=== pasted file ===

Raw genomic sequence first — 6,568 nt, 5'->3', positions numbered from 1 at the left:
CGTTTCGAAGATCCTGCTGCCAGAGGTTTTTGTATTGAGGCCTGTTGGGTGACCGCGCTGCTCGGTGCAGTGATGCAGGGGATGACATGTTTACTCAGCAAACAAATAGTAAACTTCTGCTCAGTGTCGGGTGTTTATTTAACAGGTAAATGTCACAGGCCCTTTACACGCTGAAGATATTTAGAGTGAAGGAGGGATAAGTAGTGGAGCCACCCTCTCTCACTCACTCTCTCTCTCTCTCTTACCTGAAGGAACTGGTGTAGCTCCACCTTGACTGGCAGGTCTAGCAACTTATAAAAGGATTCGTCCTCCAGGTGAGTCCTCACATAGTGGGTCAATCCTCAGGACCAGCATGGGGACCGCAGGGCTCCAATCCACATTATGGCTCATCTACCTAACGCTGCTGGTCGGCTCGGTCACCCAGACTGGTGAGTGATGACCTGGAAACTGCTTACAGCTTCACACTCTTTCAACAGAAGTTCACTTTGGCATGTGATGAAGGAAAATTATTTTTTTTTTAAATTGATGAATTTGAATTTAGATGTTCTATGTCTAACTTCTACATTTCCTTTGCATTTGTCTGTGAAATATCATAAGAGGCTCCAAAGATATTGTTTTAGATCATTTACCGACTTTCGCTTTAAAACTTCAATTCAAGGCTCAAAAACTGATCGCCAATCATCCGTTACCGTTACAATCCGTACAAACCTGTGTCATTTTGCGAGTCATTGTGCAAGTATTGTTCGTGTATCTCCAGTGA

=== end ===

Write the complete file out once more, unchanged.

Raw genomic sequence first — 6,568 nt, 5'->3', positions numbered from 1 at the left:
CGTTTCGAAGATCCTGCTGCCAGAGGTTTTTGTATTGAGGCCTGTTGGGTGACCGCGCTGCTCGGTGCAGTGATGCAGGGGATGACATGTTTACTCAGCAAACAAATAGTAAACTTCTGCTCAGTGTCGGGTGTTTATTTAACAGGTAAATGTCACAGGCCCTTTACACGCTGAAGATATTTAGAGTGAAGGAGGGATAAGTAGTGGAGCCACCCTCTCTCACTCACTCTCTCTCTCTCTCTTACCTGAAGGAACTGGTGTAGCTCCACCTTGACTGGCAGGTCTAGCAACTTATAAAAGGATTCGTCCTCCAGGTGAGTCCTCACATAGTGGGTCAATCCTCAGGACCAGCATGGGGACCGCAGGGCTCCAATCCACATTATGGCTCATCTACCTAACGCTGCTGGTCGGCTCGGTCACCCAGACTGGTGAGTGATGACCTGGAAACTGCTTACAGCTTCACACTCTTTCAACAGAAGTTCACTTTGGCATGTGATGAAGGAAAATTATTTTTTTTTTAAATTGATGAATTTGAATTTAGATGTTCTATGTCTAACTTCTACATTTCCTTTGCATTTGTCTGTGAAATATCATAAGAGGCTCCAAAGATATTGTTTTAGATCATTTACCGACTTTCGCTTTAAAACTTCAATTCAAGGCTCAAAAACTGATCGCCAATCATCCGTTACCGTTACAATCCGTACAAACCTGTGTCATTTTGCGAGTCATTGTGCAAGTATTGTTCGTGTATCTCCAGTGA